By Frank Beard, NACS Daily Contributor
Although I’m impressed by the large number of convenience stores that provide access to fresh, healthful products, there’s still a disconnect in communicating this to customers. Many stores offer little to no indication that they carry healthful products—unless customers physically walk inside.
Last summer, when I was near the Oklahoma City airport, I reluctantly stopped at a location from a major brand that had questionable curb appeal and an enormous promo about a deal on 32-ounce fountain drinks. But when I ventured inside, I also discovered salads, fruit, vegetables, mixed nuts, low-sugar snack bars and other similar products.
This made me wonder how many customers might have come inside if they knew these products were available? How many would have purchased food in addition to fuel?
Part of the issue in not promoting healthful options is that such marketing comes at the expense of tried-and-true traditional products. But that’s incorrect. It’s not about promoting one over the other, but rather telling customers that you have something for everyone.
The good news? This doesn’t have to be complicated. And it can begin with a few simple steps.
Step 1: Reach customers at the pump. You may already have promotions displayed at or near the pump, but do any of them show your healthful offerings?
At my local HyVee Gas, each pump’s hose has a small plastic frame attached to hold inserts for various promotions. Some of these show traditional products, but many show healthful products as well. It’s a great strategy, because even if a customer doesn’t want the salad and bottled water I saw on one promotion, they know other healthful products are likely sold inside.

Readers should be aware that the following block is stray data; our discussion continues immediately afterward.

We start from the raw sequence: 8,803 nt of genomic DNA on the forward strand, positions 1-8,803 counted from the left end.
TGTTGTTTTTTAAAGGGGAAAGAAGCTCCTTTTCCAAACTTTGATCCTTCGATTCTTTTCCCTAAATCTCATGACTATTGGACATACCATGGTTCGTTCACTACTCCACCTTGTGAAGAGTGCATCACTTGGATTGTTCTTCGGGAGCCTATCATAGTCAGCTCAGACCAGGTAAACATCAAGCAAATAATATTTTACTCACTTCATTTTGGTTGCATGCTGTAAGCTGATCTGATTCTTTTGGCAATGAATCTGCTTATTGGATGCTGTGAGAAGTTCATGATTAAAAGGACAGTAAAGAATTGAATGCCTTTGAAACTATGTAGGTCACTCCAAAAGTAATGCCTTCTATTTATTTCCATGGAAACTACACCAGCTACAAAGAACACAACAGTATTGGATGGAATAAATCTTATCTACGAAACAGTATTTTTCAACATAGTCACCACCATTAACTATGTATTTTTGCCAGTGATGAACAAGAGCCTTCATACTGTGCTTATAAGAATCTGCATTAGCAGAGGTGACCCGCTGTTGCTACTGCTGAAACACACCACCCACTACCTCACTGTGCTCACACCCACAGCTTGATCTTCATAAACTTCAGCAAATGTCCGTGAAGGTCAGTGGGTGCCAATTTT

Kum & Go does something similar. As I write this column, I’m using the outdoor seating at one of their new marketplace stores. Across the parking lot, a customer is pumping gas into his SUV and staring at a poster for one of their new salads.
Step 2: Reach customers on social media. Many convenience stores maintain active social media accounts. Sheetz, for example, looks for positive comments about its stores on Twitter, retweets and shares with their followers, and generally replies with witty humor.
But I’m stunned by the number of stores that make no mention on social media of their healthful products. Instead, I often see promotions for soda, chips, donuts, sugary coffee drinks and indulgent hot food. Again, there’s nothing wrong with promoting those products. The point, rather, is that these stores could broaden their appeal and reach even more customers if they also promoted their healthful offerings.
Mix it up a bit. Share occasional photos of fresh-cut fruit and vegetables, new snack bars, lower-calorie options and other better-for-you products. Show your social media followers that you offer something for everyone.
Step 3: Manage your presence on online apps. Whether it’s Google, GasBuddy, or Yelp, I’m consistently amazed by the number of stores that ignore these free tools.
There’s an independent store near my hometown of Des Moines that has a fantastic selection of healthy snacks in addition to one of the best made-to-order menus of indulgent sandwiches that I’ve encountered. I’m from Iowa, so let’s just say I know a good tenderloin when I see one.
But if I was a new student at the local university and found the store on Google Maps, I wouldn’t know any of this. There’s limited reviews, no photos, and no indication that it’s a quality store.
Google allows business owners to claim each store and manage its profile. Take photos of your best products and of the store itself—make it look like an active, happening place. If there’s negative reviews that can be resolved, Google allows you to respond to them directly. All of this can be done in a matter of minutes and costs nothing.
Your presence on mobile apps is an increasingly important quality signal. Don’t ignore it.
Frank Beard is a regular NACS Daily contributor who has traveled to more than 1,000 convenience stores in 24 states. He raised awareness of the industry's healthful food options with his "30 Days of Gas Station Food" experiment, and he's an analyst/evangelist for convenience store and retail trends at GasBuddy.